Chapter

Television programming and the audience

Charlotte De Backer

in Applied Evolutionary Psychology

Published in print November 2011 | ISBN: 9780199586073
Published online January 2012 | e-ISBN: 9780191731358 | DOI: http://dx.doi.org/10.1093/acprof:oso/9780199586073.003.0021
Television programming and the audience

Show Summary Details

Preview

Why is television programming all about sex and crime, and why are we, as an audience, so addicted to this? In this chapter we explain how television shows, as modern artifacts, trigger our stone-aged emotions that evolved to deal with real-life situations. Mediated visual information emerged about 200 years ago, which in evolutionary terms is a blink of the eye. As a result, what we eye-witness is somehow processed, at a subconscious level, as reality eliciting feeling as if we are part of the observed scene (I-witness). Next, if what, and especially who, we see on screen reappears at a regular basis, it is no surprise that the repetitive activation of our old emotional responses to modern artifacts leads to the establishment of friendships, and other social relations, between audience members and onscreen characters. In addition, we also start to talk about these onscreen characters with real life friends, colleagues and vague acquaintance. Television stars have become the ‘mutual friend’ we share with everyone else in our increasingly scattered societies. And, from an evolutionary perspective, this addition to and gossip about the private lives of onscreen characters, is not much different from the storytelling tradition that is deeply embedded in our evolutionary history. The fact that we can vicariously learn how to deal with life-threatening and life-saving situations at a quick and cheap paste, explains why we are attracted to programs that deal with topics as sex and crime – that continue to top the list of most popular television shows.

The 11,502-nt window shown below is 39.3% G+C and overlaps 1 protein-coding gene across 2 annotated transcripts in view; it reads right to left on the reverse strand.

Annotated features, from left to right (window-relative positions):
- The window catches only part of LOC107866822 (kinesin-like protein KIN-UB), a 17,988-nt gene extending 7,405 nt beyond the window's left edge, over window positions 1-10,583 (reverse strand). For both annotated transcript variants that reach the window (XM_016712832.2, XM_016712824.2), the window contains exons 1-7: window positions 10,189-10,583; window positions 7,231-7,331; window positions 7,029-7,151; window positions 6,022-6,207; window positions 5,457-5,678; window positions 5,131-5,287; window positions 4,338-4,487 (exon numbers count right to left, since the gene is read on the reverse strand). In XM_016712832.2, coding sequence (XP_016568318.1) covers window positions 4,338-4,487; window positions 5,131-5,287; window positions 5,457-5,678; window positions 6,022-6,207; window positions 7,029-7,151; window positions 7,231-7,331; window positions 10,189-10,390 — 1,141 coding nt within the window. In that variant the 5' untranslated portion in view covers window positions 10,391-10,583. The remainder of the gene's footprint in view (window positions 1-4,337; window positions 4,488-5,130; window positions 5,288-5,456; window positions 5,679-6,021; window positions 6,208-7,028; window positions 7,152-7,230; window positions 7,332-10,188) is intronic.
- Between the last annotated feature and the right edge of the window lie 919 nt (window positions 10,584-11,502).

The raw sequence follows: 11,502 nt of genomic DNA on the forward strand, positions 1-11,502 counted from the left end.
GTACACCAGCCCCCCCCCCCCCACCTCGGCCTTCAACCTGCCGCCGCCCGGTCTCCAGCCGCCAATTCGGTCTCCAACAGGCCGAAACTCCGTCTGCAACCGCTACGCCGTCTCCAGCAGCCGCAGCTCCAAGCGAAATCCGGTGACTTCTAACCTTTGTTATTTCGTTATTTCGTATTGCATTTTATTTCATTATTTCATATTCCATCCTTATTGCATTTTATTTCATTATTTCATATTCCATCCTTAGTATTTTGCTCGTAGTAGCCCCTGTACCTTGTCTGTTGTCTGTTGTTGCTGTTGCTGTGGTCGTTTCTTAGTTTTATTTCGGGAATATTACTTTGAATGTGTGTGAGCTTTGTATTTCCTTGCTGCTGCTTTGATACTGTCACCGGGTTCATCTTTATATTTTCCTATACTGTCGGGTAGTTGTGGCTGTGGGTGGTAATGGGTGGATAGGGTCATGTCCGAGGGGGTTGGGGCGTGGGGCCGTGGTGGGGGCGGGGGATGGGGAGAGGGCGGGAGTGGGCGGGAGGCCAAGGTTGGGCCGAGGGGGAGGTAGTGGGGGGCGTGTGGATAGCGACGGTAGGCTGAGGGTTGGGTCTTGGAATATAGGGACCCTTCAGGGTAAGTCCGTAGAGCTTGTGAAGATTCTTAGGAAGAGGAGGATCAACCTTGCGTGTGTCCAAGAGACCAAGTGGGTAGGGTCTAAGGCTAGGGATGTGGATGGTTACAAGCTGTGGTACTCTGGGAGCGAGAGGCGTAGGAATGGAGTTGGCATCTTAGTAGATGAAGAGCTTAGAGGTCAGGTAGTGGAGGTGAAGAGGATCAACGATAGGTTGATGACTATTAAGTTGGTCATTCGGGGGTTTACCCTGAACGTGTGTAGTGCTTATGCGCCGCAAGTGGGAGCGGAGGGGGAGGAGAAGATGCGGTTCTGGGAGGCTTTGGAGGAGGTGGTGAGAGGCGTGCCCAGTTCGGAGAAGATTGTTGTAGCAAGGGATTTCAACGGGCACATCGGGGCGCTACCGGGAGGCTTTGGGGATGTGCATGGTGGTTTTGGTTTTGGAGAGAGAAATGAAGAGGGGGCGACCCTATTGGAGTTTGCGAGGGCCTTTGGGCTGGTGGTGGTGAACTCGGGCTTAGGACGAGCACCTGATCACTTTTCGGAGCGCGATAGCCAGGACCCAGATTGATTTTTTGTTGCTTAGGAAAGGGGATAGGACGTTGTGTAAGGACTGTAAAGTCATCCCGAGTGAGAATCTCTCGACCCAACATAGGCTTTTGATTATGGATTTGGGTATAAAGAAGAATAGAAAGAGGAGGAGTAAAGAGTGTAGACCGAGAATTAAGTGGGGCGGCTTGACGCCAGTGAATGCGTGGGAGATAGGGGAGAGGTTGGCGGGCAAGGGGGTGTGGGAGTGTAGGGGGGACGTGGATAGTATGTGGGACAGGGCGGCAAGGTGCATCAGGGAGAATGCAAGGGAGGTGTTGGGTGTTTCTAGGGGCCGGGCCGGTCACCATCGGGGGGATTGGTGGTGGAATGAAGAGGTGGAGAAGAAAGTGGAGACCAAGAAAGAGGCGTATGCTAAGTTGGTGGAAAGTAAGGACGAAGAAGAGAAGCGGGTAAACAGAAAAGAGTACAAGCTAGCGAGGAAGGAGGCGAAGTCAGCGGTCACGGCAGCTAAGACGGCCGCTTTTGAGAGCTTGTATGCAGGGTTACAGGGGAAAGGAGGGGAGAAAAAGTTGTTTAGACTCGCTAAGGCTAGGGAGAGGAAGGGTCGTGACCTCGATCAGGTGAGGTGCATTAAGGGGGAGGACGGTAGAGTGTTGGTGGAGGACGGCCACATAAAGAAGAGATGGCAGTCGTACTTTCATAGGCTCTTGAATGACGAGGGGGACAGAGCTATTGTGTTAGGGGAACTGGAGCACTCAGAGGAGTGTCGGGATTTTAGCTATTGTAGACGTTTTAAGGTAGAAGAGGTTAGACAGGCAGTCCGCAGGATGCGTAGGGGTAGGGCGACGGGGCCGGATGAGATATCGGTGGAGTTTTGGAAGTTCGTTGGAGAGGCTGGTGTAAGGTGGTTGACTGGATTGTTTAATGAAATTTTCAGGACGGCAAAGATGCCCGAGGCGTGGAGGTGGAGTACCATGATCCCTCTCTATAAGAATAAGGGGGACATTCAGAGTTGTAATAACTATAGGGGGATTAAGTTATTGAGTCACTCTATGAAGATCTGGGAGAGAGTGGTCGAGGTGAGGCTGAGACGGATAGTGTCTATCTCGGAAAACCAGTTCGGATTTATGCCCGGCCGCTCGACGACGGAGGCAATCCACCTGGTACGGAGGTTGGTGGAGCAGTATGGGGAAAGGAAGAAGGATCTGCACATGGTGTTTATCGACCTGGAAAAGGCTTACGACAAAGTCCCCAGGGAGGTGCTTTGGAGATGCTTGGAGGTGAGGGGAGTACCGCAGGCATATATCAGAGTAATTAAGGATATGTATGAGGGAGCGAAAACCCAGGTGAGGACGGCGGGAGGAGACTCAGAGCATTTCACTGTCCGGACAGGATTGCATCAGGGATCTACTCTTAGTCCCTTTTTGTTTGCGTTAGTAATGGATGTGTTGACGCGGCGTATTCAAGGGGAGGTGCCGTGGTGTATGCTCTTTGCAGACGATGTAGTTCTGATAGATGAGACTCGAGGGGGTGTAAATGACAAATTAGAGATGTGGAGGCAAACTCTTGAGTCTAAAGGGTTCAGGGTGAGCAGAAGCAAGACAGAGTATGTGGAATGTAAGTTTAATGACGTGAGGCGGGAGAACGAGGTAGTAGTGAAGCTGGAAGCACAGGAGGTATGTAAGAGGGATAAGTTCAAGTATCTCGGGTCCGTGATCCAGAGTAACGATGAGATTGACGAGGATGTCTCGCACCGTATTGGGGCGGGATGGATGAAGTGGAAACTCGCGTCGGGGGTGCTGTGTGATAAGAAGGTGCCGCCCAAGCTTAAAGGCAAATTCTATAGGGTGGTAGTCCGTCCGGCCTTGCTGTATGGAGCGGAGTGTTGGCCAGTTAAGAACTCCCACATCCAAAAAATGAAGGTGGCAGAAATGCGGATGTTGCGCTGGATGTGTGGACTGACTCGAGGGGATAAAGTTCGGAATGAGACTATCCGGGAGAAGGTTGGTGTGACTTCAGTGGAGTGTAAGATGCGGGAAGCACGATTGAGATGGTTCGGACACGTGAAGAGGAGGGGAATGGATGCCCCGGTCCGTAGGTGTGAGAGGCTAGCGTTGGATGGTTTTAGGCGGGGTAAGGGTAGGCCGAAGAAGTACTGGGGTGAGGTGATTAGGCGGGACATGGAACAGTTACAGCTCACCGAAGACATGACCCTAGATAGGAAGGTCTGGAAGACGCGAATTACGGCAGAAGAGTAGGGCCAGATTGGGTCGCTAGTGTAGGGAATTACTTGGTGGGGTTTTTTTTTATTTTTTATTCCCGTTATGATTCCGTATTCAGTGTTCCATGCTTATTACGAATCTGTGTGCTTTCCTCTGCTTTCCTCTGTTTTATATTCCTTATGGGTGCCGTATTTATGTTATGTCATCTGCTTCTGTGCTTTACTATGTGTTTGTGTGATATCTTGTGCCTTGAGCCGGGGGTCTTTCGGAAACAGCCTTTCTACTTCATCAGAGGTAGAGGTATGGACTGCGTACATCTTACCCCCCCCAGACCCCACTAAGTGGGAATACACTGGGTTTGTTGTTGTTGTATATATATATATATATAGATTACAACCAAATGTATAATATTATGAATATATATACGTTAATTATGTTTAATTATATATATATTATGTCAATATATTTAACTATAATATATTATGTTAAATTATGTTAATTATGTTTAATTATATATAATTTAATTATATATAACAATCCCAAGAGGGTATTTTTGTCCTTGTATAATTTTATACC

Keywords: audience studies; parasocial relationships; media gossip; storytelling; vicarious learning; star studies; mismatch hypothesis

Chapter.  7812 words. 

Subjects: Psychology

Full text: subscription required

How to subscribe Recommend to my Librarian

Buy this work at Oxford University Press »

Users without a subscription are not able to see the full content. Please, subscribe or login to access all content.